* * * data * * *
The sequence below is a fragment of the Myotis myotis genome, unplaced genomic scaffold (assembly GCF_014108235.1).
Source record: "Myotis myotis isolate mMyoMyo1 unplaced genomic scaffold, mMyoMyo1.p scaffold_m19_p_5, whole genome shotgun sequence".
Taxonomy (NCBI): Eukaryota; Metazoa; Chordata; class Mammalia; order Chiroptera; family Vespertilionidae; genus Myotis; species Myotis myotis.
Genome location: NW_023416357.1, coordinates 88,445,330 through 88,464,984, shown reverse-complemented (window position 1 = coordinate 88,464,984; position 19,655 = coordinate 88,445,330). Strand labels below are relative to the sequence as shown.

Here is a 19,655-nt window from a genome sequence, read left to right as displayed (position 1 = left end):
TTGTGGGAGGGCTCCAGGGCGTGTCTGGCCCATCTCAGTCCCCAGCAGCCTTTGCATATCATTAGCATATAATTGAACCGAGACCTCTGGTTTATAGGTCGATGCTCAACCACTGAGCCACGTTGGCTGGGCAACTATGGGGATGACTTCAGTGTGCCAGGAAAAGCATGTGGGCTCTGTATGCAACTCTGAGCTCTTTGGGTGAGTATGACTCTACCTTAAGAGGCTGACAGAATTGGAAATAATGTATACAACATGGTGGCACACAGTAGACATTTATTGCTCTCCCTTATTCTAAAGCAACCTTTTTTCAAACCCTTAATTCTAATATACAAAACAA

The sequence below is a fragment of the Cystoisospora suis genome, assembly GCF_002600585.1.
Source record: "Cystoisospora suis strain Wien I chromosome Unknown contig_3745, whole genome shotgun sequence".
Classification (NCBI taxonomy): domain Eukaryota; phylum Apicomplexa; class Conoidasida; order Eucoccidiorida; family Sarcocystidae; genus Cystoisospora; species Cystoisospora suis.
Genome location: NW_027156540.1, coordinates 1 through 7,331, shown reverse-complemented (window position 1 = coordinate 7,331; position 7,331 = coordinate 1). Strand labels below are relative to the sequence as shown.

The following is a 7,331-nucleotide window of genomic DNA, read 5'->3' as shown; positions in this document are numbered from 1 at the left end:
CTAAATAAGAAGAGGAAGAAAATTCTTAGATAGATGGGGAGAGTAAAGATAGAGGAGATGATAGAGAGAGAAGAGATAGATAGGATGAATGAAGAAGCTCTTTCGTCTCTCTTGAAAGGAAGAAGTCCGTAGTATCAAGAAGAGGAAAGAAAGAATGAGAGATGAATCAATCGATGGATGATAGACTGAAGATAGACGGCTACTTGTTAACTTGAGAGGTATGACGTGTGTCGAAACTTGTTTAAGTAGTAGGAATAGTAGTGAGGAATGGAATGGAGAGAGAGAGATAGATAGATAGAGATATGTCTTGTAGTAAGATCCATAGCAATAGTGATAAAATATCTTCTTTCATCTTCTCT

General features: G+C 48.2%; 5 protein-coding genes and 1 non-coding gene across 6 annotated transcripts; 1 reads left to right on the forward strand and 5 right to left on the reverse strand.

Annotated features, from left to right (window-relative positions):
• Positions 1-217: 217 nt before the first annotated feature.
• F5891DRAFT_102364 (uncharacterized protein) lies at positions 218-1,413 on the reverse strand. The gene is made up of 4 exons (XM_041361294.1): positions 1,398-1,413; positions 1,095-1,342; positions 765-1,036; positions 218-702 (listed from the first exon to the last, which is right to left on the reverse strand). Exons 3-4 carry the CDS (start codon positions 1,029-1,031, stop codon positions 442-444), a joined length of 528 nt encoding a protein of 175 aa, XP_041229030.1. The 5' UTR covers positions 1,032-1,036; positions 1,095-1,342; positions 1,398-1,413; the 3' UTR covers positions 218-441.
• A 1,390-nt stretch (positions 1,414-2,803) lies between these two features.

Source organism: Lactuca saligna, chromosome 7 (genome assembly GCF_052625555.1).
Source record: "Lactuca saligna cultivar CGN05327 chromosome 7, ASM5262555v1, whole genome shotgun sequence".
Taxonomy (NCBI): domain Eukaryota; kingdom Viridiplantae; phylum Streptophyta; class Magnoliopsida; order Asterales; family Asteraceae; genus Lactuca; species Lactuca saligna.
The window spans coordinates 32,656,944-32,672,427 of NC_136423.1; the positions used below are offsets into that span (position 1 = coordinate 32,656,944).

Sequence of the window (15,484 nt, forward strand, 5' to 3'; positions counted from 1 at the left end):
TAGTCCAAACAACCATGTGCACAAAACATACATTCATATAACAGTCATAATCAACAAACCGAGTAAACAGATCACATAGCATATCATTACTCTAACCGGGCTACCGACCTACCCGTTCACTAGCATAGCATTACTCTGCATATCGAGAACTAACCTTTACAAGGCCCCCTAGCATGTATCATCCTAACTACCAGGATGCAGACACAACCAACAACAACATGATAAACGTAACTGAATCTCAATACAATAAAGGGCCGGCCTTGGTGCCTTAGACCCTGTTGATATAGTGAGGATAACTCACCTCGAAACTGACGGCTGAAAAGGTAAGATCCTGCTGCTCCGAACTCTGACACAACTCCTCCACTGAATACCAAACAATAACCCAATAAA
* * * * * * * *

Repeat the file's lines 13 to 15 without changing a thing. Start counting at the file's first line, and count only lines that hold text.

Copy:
General features: G+C 48.2%; 5 protein-coding genes and 1 non-coding gene across 6 annotated transcripts; 1 reads left to right on the forward strand and 5 right to left on the reverse strand.

Annotated features, from left to right (window-relative positions):
• Positions 1-217: 217 nt before the first annotated feature.